To talks from two activist arts, “Do You Think That’s Funny?” by Lizvlx and “Hello World” by Aram Bartholl had beneath them a common message even if the styles of the art presented differ. In light of the “Summer of Snowden” (as it has now been coined) art is left as wanting, as speechless as many of the other speakers. Aram at one point recognised that art is yet to find a way to encapsulate the gravity of what has happened, and that works can seem “funny” but somehow inadequate. A feel shared by many as we try to work out the future holds.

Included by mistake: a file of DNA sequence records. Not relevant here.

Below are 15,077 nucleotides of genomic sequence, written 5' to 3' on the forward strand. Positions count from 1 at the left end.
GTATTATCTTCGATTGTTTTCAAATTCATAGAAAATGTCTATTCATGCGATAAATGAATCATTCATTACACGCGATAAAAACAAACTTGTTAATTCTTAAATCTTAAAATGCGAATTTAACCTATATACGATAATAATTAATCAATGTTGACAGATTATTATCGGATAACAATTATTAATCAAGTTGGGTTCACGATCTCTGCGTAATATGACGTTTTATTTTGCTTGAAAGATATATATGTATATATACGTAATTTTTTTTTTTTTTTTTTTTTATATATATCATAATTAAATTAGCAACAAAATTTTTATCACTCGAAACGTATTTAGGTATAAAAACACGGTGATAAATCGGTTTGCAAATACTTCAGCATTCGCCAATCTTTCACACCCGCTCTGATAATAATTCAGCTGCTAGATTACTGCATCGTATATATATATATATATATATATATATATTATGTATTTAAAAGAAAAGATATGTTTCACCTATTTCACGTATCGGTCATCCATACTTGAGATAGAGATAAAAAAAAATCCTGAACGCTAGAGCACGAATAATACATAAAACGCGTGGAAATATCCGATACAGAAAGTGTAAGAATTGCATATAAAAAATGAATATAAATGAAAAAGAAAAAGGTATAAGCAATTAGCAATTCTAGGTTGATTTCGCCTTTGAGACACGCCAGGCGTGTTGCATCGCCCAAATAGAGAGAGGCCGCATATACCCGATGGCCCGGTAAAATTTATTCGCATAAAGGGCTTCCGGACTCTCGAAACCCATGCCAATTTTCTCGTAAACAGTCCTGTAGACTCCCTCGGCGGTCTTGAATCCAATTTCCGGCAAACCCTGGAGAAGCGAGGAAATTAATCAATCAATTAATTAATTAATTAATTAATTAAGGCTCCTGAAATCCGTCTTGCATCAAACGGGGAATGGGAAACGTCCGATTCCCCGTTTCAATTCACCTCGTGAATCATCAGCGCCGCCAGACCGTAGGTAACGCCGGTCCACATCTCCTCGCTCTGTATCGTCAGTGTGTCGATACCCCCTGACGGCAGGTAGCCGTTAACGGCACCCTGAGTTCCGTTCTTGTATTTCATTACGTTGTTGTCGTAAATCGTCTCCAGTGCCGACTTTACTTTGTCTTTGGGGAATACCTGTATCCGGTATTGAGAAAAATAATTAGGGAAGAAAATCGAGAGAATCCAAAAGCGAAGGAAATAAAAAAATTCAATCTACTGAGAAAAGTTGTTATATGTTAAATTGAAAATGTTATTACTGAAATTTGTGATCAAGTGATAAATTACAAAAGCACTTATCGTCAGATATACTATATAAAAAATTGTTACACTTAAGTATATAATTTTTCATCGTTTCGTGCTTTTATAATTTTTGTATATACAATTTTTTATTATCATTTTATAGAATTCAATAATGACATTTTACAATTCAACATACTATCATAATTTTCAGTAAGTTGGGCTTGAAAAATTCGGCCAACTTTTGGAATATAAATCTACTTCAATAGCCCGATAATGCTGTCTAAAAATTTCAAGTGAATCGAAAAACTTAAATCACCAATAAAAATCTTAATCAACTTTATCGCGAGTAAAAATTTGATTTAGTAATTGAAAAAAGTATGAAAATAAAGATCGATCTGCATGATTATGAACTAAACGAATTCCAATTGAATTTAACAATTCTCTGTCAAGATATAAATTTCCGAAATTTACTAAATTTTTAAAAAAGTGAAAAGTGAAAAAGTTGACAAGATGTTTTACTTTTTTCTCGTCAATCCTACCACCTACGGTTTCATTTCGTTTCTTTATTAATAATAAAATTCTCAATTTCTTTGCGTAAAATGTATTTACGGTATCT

The community as a whole is yet to process what we now know to be true. That, to quote the opening comments, “we have woken from a bad dream and found ourselves in an even worse reality”. Its not simply that we have learnt that the conspiracies were true, or that our privacy may have been lost forever. It is more than that. The internet was supposed to be the great leveller, a global democracy, where everyone would and could be heard. That dream seems to have died, the internet is not free. It is possibly the greatest potential threat to our liberty and piracy. Somewhere, something has gone very badly wrong and many people are looking to the community presented by attendees of 30C3 to put it right. Problem is, we don’t know how to do that yet, and the machine’s gears are still turning.